When is it okay to discriminate?

Before you get your knickers in a bunch, let's agree that there are differences among discrimination, prejudice, and bigotry.

Discrimination is recognizing the differences between things generally and valuing some more than others.  This is why we choose one melon out of the bunch in the supermarket and we don't marry the first person we date.  We may have a discriminating taste.

Prejudice is an opinion on things or people not necessarily based on personal knowledge or experience.  It is alterable by countervailing evidence.  I have a prejudice against ferrets as pets, but a friend said his was a lovely animal.

Bigotry is prejudice independent of, and unalterable by, evidence.

So, recognizing that discrimination is good and bigotry is bad and everyone is prejudiced about something, let's take a concrete example.  The AMA has recently updated its policy on cherry-picking and lemon-dropping patients.   It says that's undesirable but not unethical, and about 85% of physicians have done that at least once in their career (but only 14% ten times or more).  (Link here, but it is accessible only on application.)

Cherry-picking is choosing pleasant and compliant patients and referring undesirables to specialists.  Lemon-dropping is refusing or shunting patients who are seen to be non-compliant or abusive or to consume excessive time or resources, and this at least touches the boundary of the unethical in at least some cases.  One comment was "I don't get paid enough to take care of someone like that."  Note that insurers follow Medicare guidelines that may allow only 30%-40% of a physician's charge.

When I was chief radiologist in a small (40-bed) private hospital in the downtown area, a homeless man was admitted from the E.R. because of difficulty swallowing.  At that time, there was no Medicaid or other coverage, and Joe Bleau was not Medicare age.  Workup discovered cancer of the esophagus, non-metastatic, and a surgeon was called.  The operation took six hours and involved removing his esophagus and interposing a segment of the transverse colon to connect the severed top end to the stomach.  That was the first week.  As a radiologist, I was involved with the diagnosis of the multiple complications that followed in seemingly endless procession.  A leak at the anastomosis.  Mediastinitis.  Pleural effusion followed by infection and empyema.  Pneumonia.  Infarction of several loops of small bowel.  These were all successfully treated over the ensuing months in hospital.  He was discharged.  The hospital went bankrupt six months later, and Joe was the reason.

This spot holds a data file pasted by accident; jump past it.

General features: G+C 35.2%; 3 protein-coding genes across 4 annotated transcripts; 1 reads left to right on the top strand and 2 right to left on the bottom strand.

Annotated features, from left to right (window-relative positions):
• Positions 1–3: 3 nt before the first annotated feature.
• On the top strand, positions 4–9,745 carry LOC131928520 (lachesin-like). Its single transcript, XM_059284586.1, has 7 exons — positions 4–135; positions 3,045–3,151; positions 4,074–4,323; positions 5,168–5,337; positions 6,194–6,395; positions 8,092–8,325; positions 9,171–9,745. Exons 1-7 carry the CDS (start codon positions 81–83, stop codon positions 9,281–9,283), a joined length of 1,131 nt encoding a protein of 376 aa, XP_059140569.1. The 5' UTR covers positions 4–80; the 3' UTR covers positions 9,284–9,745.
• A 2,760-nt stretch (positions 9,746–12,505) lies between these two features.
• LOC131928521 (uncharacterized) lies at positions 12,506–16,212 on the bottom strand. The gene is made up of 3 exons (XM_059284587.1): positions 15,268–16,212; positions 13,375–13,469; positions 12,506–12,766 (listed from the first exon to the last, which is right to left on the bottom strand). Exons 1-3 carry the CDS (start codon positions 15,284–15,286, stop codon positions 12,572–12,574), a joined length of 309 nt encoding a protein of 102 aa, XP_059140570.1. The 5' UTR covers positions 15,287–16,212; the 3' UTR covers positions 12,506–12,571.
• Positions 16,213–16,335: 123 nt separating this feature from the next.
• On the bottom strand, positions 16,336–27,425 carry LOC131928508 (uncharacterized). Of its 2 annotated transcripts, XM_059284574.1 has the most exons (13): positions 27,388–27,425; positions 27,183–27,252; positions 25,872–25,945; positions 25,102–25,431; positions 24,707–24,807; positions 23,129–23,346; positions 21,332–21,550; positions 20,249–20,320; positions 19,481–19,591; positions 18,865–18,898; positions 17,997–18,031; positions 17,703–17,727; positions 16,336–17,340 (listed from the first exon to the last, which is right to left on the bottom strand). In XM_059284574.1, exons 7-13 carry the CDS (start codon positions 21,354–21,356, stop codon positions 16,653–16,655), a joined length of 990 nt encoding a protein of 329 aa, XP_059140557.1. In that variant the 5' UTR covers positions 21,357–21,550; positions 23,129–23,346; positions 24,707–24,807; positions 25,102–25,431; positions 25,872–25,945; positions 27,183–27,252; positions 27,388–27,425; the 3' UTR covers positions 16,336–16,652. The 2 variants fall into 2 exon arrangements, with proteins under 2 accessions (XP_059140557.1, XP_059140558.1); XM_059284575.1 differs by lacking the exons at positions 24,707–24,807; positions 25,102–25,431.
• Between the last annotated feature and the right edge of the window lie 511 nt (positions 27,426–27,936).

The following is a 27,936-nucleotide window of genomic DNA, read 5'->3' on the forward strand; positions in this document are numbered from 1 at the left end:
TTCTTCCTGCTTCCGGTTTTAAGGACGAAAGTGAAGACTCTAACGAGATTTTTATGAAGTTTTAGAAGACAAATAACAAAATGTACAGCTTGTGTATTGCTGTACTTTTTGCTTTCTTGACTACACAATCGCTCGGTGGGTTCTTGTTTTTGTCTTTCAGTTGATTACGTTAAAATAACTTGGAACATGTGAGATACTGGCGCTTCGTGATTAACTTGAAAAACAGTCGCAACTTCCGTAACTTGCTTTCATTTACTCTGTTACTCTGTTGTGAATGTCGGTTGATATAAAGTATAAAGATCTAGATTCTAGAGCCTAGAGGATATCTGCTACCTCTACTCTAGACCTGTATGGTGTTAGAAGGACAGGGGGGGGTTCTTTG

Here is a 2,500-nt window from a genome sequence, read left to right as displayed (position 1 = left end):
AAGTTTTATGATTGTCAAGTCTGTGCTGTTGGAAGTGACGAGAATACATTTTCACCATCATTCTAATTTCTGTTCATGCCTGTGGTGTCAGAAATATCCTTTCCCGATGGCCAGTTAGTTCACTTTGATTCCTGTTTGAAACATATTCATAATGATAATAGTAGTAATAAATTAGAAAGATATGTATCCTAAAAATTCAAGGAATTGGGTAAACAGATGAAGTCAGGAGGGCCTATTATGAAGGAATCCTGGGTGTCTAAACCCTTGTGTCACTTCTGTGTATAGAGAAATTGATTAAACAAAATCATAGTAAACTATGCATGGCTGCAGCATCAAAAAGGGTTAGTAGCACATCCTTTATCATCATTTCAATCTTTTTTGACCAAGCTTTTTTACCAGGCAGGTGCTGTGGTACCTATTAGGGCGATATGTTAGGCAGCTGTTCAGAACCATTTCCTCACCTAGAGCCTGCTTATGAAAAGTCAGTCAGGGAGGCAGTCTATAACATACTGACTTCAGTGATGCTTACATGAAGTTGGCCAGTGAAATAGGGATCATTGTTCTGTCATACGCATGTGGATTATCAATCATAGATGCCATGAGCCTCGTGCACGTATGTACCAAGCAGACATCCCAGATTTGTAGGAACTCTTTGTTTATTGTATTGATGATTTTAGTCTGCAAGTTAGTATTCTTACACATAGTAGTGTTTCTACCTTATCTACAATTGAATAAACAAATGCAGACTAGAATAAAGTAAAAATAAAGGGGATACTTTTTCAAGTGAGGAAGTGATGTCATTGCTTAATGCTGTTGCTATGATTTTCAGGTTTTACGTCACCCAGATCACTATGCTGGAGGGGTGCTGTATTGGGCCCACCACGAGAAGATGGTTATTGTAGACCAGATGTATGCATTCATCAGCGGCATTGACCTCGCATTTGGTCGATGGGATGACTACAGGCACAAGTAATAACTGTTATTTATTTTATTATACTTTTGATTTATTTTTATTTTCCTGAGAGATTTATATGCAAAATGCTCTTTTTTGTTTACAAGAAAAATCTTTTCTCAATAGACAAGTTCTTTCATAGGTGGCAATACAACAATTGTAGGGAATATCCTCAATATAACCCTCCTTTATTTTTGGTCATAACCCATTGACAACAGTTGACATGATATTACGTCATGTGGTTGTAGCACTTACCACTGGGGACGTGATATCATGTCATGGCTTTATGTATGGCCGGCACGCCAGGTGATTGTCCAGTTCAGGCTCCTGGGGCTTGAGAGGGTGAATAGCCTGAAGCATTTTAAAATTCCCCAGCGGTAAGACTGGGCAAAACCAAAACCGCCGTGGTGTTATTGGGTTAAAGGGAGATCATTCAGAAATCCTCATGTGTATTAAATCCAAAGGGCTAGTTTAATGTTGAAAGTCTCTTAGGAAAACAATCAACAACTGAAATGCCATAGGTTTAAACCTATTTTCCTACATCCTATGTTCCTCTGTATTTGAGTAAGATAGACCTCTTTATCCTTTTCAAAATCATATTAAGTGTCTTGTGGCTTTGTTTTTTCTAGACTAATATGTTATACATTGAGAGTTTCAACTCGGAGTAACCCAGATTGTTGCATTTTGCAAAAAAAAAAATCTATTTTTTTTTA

That's a tough one.  No one got paid – not the E.R. doc, the endoscopist, the surgeon, the anesthesiologist, the O.R. time, the radiology department, the lab, or the hospital, which paid the salaries of the staff.  Did they do the right thing?  Yes.  Did they pay the penalty?  Yup.  Did they realize at the outset what the consequence would be and therefore exercise the choice to refuse care?  Nope.  Were they saintly martyrs?  Not bloody likely.  There were two large hospitals within 15 minutes' drive that received Hill-Burton funds to provide indigent care, and no one would have faulted them for shunting the man to one of them for purposes of providing fuller care.

The AMA's statement is, "Physicians are not ethically required to accept all prospective patients."  That's discriminatory.  And it's not illegal. 

Now, the AMA does have a general requirement that physicians honor a contractual obligation to patients they have accepted into their practice, but it later provides a process for "terminating a patient-physician relationship."  It states that physicians can exclude patients who "could seriously compromise" their ability to treat other patients. Arguably, non-adherent and high-acuity patients can make a medical practice lose money and thus could "seriously compromise" its ability to treat other patients.

This has implications for pay-for-performance regulations and outcome-based medical evaluations that determine allowable charges.  Even in the old days, there were grumblings in practices where someone was spending too much time with patients and not pulling his weight.  Now that medicine has become actuarial, it's much, much worse, at least partly because individual practices have been sold to hospitals and large health care groups because they can't afford the time and the cost for the regulatory paperwork and documentation.  And physicians are now employees.

One of the advantages of HSA-based health payments is getting the accountants out of the way and putting the patient in charge of what he pays for and how much.

Now let's go to the florist or the baker who declines to provide service to an unapprovable event.  That's not life-threatening.  Not even inconvenient, since the client can go down the street to the next shop.  It is in concert with the American idea of being in command of your own life and work and behavior as long as you're not hurting anyone.  And the only hurt is to the feelings, and even there, we know that they had to deliberately call around to find someone unwilling to provide service and then make them a horrible example for the rest.

That sounds like a despicable practice, and it's completely dependent on the collusion of some lawyers and judges.  They got some 'splainin to do.

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